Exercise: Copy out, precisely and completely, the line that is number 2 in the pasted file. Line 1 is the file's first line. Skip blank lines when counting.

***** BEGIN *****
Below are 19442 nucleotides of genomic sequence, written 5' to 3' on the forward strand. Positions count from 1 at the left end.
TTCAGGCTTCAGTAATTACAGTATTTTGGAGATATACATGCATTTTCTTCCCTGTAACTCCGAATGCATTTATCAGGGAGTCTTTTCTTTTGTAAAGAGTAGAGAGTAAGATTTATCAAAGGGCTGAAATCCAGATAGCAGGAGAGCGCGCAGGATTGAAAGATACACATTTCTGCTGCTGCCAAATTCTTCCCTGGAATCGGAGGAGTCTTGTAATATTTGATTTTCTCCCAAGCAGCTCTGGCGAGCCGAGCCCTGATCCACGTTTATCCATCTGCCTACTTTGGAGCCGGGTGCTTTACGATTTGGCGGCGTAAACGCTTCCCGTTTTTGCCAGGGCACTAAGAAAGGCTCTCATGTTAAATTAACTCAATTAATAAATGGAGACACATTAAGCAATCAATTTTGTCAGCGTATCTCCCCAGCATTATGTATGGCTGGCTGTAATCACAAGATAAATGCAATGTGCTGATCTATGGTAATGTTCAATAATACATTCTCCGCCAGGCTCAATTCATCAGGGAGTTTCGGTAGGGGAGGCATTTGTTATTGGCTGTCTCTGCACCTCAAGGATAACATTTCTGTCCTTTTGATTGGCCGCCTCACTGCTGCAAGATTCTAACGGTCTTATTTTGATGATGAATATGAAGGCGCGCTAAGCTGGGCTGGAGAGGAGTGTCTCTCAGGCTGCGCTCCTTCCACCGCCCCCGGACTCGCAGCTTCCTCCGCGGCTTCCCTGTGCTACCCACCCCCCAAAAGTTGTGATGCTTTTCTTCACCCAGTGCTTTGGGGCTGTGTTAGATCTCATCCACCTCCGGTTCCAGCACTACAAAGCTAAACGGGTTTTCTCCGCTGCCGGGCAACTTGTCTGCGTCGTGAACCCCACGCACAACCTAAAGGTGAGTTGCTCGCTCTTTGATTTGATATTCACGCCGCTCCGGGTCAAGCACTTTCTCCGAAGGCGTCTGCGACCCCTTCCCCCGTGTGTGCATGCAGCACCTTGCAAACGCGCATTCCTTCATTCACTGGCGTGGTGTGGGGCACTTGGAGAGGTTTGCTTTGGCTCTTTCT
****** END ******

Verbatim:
TTCAGGCTTCAGTAATTACAGTATTTTGGAGATATACATGCATTTTCTTCCCTGTAACTCCGAATGCATTTATCAGGGAGTCTTTTCTTTTGTAAAGAGTAGAGAGTAAGATTTATCAAAGGGCTGAAATCCAGATAGCAGGAGAGCGCGCAGGATTGAAAGATACACATTTCTGCTGCTGCCAAATTCTTCCCTGGAATCGGAGGAGTCTTGTAATATTTGATTTTCTCCCAAGCAGCTCTGGCGAGCCGAGCCCTGATCCACGTTTATCCATCTGCCTACTTTGGAGCCGGGTGCTTTACGATTTGGCGGCGTAAACGCTTCCCGTTTTTGCCAGGGCACTAAGAAAGGCTCTCATGTTAAATTAACTCAATTAATAAATGGAGACACATTAAGCAATCAATTTTGTCAGCGTATCTCCCCAGCATTATGTATGGCTGGCTGTAATCACAAGATAAATGCAATGTGCTGATCTATGGTAATGTTCAATAATACATTCTCCGCCAGGCTCAATTCATCAGGGAGTTTCGGTAGGGGAGGCATTTGTTATTGGCTGTCTCTGCACCTCAAGGATAACATTTCTGTCCTTTTGATTGGCCGCCTCACTGCTGCAAGATTCTAACGGTCTTATTTTGATGATGAATATGAAGGCGCGCTAAGCTGGGCTGGAGAGGAGTGTCTCTCAGGCTGCGCTCCTTCCACCGCCCCCGGACTCGCAGCTTCCTCCGCGGCTTCCCTGTGCTACCCACCCCCCAAAAGTTGTGATGCTTTTCTTCACCCAGTGCTTTGGGGCTGTGTTAGATCTCATCCACCTCCGGTTCCAGCACTACAAAGCTAAACGGGTTTTCTCCGCTGCCGGGCAACTTGTCTGCGTCGTGAACCCCACGCACAACCTAAAGGTGAGTTGCTCGCTCTTTGATTTGATATTCACGCCGCTCCGGGTCAAGCACTTTCTCCGAAGGCGTCTGCGACCCCTTCCCCCGTGTGTGCATGCAGCACCTTGCAAACGCGCATTCCTTCATTCACTGGCGTGGTGTGGGGCACTTGGAGAGGTTTGCTTTGGCTCTTTCT